There are various levels of spoofing protection that a receiver can offer. Let’s compare it to a house intrusion detection system. You can have a simple entry alarm system or a more complex movement detection system. For added security you might install video image recognition, breaking-glass sound detection or a combination of the above.

Like a house with an open door, an unprotected GNSS receiver is vulnerable to even the simplest forms of spoofing. Secured receivers, on the other hand, can detect spoofing by looking for signal anomalies, or by using signals designed to prevent spoofing such as Galileo OS-NMA and E6 or the GPS military code.

Advanced interference mitigation technologies, such as the Septentrio AIM+, use signal-processing algorithms to flag spoofing by detecting various anomalies in the signal. For example, a spoofed signal is usually more powerful than an authentic GNSS signal.

AIM+ won’t even be fooled by an advanced GNSS signal generator: Spirent GSS9000. With realistic power levels and with actual navigation data within the signal, AIM+ can identify it as a ‘non-authentic’ signal.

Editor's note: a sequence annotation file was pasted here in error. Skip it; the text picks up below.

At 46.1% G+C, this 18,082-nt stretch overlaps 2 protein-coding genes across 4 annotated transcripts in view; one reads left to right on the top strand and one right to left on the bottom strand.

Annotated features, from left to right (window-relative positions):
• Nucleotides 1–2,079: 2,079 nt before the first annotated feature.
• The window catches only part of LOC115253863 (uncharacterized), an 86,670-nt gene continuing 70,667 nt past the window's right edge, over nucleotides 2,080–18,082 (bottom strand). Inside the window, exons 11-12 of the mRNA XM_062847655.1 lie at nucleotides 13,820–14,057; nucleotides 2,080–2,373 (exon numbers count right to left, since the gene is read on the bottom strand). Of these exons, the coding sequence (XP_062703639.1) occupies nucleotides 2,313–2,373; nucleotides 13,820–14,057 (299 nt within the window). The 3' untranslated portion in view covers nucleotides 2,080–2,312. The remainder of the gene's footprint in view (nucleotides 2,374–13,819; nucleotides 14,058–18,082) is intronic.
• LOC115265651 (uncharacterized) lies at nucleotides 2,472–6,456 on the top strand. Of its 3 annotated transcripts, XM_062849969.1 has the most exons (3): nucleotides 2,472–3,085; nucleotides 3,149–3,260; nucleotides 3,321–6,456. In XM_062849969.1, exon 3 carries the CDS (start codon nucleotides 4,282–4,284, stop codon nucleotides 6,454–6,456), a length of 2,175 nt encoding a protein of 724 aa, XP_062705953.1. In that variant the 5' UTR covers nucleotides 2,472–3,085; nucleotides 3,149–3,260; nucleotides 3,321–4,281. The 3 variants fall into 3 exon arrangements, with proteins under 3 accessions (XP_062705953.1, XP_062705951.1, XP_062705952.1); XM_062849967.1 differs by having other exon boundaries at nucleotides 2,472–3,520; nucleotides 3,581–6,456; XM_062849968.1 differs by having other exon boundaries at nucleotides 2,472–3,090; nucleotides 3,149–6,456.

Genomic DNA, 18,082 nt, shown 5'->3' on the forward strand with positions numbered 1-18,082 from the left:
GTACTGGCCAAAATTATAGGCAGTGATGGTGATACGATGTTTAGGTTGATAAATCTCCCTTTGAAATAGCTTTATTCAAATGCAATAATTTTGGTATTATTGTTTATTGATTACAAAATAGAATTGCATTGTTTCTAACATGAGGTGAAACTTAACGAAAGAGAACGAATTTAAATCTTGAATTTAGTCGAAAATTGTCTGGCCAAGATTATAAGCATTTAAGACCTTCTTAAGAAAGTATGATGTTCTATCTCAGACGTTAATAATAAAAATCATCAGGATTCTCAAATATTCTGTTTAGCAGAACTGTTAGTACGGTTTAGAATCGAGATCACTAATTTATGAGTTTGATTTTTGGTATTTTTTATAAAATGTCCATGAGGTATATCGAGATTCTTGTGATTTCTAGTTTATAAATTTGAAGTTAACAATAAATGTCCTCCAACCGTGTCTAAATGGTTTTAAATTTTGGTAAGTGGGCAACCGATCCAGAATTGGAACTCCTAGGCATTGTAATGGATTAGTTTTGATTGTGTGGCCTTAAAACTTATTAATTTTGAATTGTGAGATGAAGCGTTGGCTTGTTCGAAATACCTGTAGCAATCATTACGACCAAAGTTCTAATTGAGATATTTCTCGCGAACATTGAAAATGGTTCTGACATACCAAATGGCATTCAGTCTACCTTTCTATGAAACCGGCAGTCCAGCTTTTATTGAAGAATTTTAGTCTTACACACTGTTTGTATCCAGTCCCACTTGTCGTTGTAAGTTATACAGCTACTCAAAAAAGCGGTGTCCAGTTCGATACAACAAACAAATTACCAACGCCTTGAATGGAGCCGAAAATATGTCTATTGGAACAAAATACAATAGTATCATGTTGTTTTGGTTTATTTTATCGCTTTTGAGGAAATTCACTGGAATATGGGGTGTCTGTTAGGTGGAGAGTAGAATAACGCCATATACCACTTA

Other advanced anti-spoofing techniques, such as using a dual-polarised antenna, are being researched today.

Satellite navigation data authentication

Various countries invest in spoofing resilience by building security directly into their GNSS satellites. With OS-NMA (Open Service Navigation Message Authentication), Galileo is the first satellite system to introduce an anti-spoofing service directly on a civil GNSS signal.

OS-NMA is a free service on the Galileo E1 frequency. It enables authentication of the navigation data on Galileo and even GPS satellites. Such navigation data carries information about satellite location and if altered will result in wrong receiver positioning computation. While currently in development, OS-NMA is planned to become publicly available in the near future. Also, GPS is experimenting with satellite based anti-spoofing for civil users with their recent Chimera authentication system.

Recently, within the scope of the FANTASTIC project led by GSA, OS-NMA anti-spoofing protection was implemented on a Septentrio receiver.

The strongest shield: signal-level GNSS authentication

The Galileo system will be offering Commercial Authentication Service (CAS) on the E6 signal with the highest level of security for safety-critical applications such as autonomous vehicles. The signal-level encryption will be based on similar techniques as the military GPS signals. Only the receivers who have the secret key are able to track such encrypted signals. The secret key is also needed to generate the signal, making it impossible to fake. CAS authentication techniques are currently being prototyped at Septentrio in collaboration with the European Space Agency.

Spoof-resilient GNSS means reliable precise positioning and timing, and peace of mind for everyone touched by this indispensable technology.

Top image credit: ©stock.adobe.com/au/denisismagilov

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Originally published here.